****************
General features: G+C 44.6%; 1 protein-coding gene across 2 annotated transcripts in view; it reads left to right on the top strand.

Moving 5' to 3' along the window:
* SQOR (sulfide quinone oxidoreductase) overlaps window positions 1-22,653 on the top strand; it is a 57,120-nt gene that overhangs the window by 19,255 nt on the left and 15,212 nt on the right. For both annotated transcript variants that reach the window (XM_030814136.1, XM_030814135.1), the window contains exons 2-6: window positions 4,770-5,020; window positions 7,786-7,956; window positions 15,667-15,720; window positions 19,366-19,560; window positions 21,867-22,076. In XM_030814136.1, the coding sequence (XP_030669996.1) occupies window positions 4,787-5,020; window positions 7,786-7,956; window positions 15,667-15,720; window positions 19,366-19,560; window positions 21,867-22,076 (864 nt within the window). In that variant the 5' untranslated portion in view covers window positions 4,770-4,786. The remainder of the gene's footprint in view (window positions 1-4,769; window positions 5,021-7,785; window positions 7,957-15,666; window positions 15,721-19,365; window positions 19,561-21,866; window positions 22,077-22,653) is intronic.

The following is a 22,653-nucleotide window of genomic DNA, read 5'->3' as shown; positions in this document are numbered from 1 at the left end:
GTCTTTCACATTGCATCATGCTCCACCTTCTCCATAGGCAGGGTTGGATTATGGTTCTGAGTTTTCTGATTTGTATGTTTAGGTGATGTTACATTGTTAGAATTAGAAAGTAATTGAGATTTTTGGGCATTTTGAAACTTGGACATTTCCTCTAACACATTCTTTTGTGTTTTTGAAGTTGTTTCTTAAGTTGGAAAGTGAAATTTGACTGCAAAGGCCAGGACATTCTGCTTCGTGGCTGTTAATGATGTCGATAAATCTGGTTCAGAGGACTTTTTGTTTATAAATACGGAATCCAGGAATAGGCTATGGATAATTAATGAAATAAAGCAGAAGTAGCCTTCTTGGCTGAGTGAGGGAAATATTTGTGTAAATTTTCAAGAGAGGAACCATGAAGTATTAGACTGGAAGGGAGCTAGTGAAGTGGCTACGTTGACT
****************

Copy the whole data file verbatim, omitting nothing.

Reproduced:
General features: G+C 44.6%; 1 protein-coding gene across 2 annotated transcripts in view; it reads left to right on the top strand.

Moving 5' to 3' along the window:
* SQOR (sulfide quinone oxidoreductase) overlaps window positions 1-22,653 on the top strand; it is a 57,120-nt gene that overhangs the window by 19,255 nt on the left and 15,212 nt on the right. For both annotated transcript variants that reach the window (XM_030814136.1, XM_030814135.1), the window contains exons 2-6: window positions 4,770-5,020; window positions 7,786-7,956; window positions 15,667-15,720; window positions 19,366-19,560; window positions 21,867-22,076. In XM_030814136.1, the coding sequence (XP_030669996.1) occupies window positions 4,787-5,020; window positions 7,786-7,956; window positions 15,667-15,720; window positions 19,366-19,560; window positions 21,867-22,076 (864 nt within the window). In that variant the 5' untranslated portion in view covers window positions 4,770-4,786. The remainder of the gene's footprint in view (window positions 1-4,769; window positions 5,021-7,785; window positions 7,957-15,666; window positions 15,721-19,365; window positions 19,561-21,866; window positions 22,077-22,653) is intronic.

The following is a 22,653-nucleotide window of genomic DNA, read 5'->3' as shown; positions in this document are numbered from 1 at the left end:
GTCTTTCACATTGCATCATGCTCCACCTTCTCCATAGGCAGGGTTGGATTATGGTTCTGAGTTTTCTGATTTGTATGTTTAGGTGATGTTACATTGTTAGAATTAGAAAGTAATTGAGATTTTTGGGCATTTTGAAACTTGGACATTTCCTCTAACACATTCTTTTGTGTTTTTGAAGTTGTTTCTTAAGTTGGAAAGTGAAATTTGACTGCAAAGGCCAGGACATTCTGCTTCGTGGCTGTTAATGATGTCGATAAATCTGGTTCAGAGGACTTTTTGTTTATAAATACGGAATCCAGGAATAGGCTATGGATAATTAATGAAATAAAGCAGAAGTAGCCTTCTTGGCTGAGTGAGGGAAATATTTGTGTAAATTTTCAAGAGAGGAACCATGAAGTATTAGACTGGAAGGGAGCTAGTGAAGTGGCTACGTTGACT